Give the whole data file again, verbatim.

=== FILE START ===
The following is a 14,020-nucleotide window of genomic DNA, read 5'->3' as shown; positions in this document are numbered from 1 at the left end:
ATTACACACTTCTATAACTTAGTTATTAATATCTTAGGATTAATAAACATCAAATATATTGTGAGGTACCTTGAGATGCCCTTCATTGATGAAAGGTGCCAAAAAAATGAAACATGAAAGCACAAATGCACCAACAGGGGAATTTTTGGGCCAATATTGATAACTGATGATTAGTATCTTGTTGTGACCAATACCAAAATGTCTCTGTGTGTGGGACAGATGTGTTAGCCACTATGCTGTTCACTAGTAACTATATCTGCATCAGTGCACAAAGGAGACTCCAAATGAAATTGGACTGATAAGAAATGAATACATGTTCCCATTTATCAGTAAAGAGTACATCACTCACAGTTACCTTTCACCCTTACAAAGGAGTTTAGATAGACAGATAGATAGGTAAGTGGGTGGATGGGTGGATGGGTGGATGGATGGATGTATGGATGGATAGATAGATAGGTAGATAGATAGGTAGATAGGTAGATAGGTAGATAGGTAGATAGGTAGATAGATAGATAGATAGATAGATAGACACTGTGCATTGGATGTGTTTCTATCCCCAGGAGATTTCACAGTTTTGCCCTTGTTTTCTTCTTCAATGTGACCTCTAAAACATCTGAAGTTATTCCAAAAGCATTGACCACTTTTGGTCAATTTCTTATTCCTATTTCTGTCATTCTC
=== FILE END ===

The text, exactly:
The following is a 14,020-nucleotide window of genomic DNA, read 5'->3' as shown; positions in this document are numbered from 1 at the left end:
ATTACACACTTCTATAACTTAGTTATTAATATCTTAGGATTAATAAACATCAAATATATTGTGAGGTACCTTGAGATGCCCTTCATTGATGAAAGGTGCCAAAAAAATGAAACATGAAAGCACAAATGCACCAACAGGGGAATTTTTGGGCCAATATTGATAACTGATGATTAGTATCTTGTTGTGACCAATACCAAAATGTCTCTGTGTGTGGGACAGATGTGTTAGCCACTATGCTGTTCACTAGTAACTATATCTGCATCAGTGCACAAAGGAGACTCCAAATGAAATTGGACTGATAAGAAATGAATACATGTTCCCATTTATCAGTAAAGAGTACATCACTCACAGTTACCTTTCACCCTTACAAAGGAGTTTAGATAGACAGATAGATAGGTAAGTGGGTGGATGGGTGGATGGGTGGATGGATGGATGTATGGATGGATAGATAGATAGGTAGATAGATAGGTAGATAGGTAGATAGGTAGATAGGTAGATAGGTAGATAGATAGATAGATAGATAGATAGACACTGTGCATTGGATGTGTTTCTATCCCCAGGAGATTTCACAGTTTTGCCCTTGTTTTCTTCTTCAATGTGACCTCTAAAACATCTGAAGTTATTCCAAAAGCATTGACCACTTTTGGTCAATTTCTTATTCCTATTTCTGTCATTCTC